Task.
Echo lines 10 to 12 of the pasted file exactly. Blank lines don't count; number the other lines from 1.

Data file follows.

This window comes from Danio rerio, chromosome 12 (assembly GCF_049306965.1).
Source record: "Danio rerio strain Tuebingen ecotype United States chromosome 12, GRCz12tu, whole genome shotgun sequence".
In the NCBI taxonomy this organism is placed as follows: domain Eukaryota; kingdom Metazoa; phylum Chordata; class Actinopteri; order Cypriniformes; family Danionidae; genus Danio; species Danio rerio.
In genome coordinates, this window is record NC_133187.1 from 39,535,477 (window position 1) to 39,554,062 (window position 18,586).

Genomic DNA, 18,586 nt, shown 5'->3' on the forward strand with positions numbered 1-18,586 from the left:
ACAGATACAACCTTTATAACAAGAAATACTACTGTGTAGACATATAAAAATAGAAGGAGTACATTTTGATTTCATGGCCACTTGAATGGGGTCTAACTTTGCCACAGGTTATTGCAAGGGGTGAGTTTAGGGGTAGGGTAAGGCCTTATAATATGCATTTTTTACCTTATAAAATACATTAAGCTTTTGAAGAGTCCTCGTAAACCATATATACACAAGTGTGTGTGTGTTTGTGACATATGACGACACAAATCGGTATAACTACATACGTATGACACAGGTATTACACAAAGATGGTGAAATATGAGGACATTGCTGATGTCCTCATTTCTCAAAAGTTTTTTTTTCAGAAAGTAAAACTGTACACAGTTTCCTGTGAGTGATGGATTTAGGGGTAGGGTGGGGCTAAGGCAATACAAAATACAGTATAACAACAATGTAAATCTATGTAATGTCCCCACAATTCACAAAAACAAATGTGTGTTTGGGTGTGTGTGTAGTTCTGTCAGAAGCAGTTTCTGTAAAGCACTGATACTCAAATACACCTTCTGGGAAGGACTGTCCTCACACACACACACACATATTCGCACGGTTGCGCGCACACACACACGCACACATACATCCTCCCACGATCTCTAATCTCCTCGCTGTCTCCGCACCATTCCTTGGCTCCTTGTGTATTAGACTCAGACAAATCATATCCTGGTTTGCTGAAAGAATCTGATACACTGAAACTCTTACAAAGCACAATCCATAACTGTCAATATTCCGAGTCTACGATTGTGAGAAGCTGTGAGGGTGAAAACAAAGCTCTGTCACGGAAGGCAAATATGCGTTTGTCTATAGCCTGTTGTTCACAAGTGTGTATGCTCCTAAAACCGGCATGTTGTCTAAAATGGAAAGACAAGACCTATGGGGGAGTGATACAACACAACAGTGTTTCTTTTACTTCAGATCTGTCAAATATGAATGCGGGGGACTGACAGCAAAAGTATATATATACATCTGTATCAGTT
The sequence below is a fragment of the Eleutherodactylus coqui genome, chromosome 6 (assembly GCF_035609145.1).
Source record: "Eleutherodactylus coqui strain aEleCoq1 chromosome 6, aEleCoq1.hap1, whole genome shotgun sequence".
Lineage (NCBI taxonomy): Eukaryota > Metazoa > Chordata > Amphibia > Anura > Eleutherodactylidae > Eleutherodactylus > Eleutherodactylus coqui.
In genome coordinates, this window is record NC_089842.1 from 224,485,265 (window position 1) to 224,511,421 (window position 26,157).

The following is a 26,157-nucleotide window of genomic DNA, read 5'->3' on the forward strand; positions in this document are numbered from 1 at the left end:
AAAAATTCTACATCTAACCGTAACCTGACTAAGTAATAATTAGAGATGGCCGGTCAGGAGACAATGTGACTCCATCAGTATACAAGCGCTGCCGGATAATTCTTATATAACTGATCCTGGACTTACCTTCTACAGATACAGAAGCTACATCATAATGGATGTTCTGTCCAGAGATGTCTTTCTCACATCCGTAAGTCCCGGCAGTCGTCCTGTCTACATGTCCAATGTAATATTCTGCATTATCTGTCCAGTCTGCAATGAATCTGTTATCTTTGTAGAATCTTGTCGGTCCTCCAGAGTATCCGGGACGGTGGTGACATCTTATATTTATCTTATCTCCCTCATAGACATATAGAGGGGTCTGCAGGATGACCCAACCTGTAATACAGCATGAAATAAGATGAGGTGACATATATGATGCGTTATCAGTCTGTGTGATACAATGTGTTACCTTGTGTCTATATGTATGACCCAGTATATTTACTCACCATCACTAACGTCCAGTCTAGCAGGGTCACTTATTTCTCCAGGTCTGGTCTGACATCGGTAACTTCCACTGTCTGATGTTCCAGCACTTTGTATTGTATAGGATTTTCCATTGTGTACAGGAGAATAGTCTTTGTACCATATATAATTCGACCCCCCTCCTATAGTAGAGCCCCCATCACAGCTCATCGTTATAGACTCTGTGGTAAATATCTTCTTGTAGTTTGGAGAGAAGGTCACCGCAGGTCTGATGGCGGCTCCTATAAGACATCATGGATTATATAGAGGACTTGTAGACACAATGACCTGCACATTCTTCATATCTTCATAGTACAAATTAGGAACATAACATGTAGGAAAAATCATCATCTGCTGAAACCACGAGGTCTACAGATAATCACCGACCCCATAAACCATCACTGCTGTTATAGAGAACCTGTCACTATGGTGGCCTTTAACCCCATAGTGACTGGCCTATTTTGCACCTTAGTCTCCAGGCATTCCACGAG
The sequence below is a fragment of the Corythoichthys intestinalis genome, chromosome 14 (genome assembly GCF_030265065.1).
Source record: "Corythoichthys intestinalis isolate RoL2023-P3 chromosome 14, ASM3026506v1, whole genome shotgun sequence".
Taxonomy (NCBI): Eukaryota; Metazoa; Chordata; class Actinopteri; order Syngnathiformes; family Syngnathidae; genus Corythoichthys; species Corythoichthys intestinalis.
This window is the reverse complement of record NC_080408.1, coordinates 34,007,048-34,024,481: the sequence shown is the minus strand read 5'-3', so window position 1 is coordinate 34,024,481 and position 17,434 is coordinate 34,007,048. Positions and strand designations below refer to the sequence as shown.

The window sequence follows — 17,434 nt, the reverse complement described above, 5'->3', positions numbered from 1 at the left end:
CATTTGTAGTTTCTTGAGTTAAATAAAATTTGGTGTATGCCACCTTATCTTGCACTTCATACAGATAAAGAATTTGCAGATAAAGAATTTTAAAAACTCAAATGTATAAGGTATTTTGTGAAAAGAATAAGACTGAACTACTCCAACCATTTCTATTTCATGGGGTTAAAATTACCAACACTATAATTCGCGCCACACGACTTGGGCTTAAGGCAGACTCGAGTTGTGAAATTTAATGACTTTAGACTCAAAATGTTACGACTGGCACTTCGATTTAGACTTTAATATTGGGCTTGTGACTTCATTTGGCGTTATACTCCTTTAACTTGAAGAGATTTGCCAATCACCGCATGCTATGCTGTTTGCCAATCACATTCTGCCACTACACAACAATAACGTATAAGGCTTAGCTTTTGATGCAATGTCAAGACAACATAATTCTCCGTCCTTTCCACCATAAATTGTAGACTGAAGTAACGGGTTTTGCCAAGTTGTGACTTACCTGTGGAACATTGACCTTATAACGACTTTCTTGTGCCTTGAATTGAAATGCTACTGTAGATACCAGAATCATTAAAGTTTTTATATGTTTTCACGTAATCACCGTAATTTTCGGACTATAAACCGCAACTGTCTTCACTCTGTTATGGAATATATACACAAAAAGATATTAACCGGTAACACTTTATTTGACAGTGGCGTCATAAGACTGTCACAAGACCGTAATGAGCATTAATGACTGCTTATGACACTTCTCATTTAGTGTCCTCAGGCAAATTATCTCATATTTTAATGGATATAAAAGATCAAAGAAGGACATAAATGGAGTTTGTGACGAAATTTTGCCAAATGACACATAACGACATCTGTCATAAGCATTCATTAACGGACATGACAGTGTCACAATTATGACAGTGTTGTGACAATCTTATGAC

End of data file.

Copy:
In genome coordinates, this window is record NC_089842.1 from 224,485,265 (window position 1) to 224,511,421 (window position 26,157).

The following is a 26,157-nucleotide window of genomic DNA, read 5'->3' on the forward strand; positions in this document are numbered from 1 at the left end:
AAAAATTCTACATCTAACCGTAACCTGACTAAGTAATAATTAGAGATGGCCGGTCAGGAGACAATGTGACTCCATCAGTATACAAGCGCTGCCGGATAATTCTTATATAACTGATCCTGGACTTACCTTCTACAGATACAGAAGCTACATCATAATGGATGTTCTGTCCAGAGATGTCTTTCTCACATCCGTAAGTCCCGGCAGTCGTCCTGTCTACATGTCCAATGTAATATTCTGCATTATCTGTCCAGTCTGCAATGAATCTGTTATCTTTGTAGAATCTTGTCGGTCCTCCAGAGTATCCGGGACGGTGGTGACATCTTATATTTATCTTATCTCCCTCATAGACATATAGAGGGGTCTGCAGGATGACCCAACCTGTAATACAGCATGAAATAAGATGAGGTGACATATATGATGCGTTATCAGTCTGTGTGATACAATGTGTTACCTTGTGTCTATATGTATGACCCAGTATATTTACTCACCATCACTAACGTCCAGTCTAGCAGGGTCACTTATTTCTCCAGGTCTGGTCTGACATCGGTAACTTCCACTGTCTGATGTTCCAGCACTTTGTATTGTATAGGATTTTCCATTGTGTACAGGAGAATAGTCTTTGTACCATATATAATTCGACCCCCCTCCTATAGTAGAGCCCCCATCACAGCTCATCGTTATAGACTCTGTGGTAAATATCTTCTTGTAGTTTGGAGAGAAGGTCACCGCAGGTCTGATGGCGGCTCCTATAAGACATCATGGATTATATAGAGGACTTGTAGACACAATGACCTGCACATTCTTCATATCTTCATAGTACAAATTAGGAACATAACATGTAGGAAAAATCATCATCTGCTGAAACCACGAGGTCTACAGATAATCACCGACCCCATAAACCATCACTGCTGTTATAGAGAACCTGTCACTATGGTGGCCTTTAACCCCATAGTGACTGGCCTATTTTGCACCTTAGTCTCCAGGCATTCCACGAG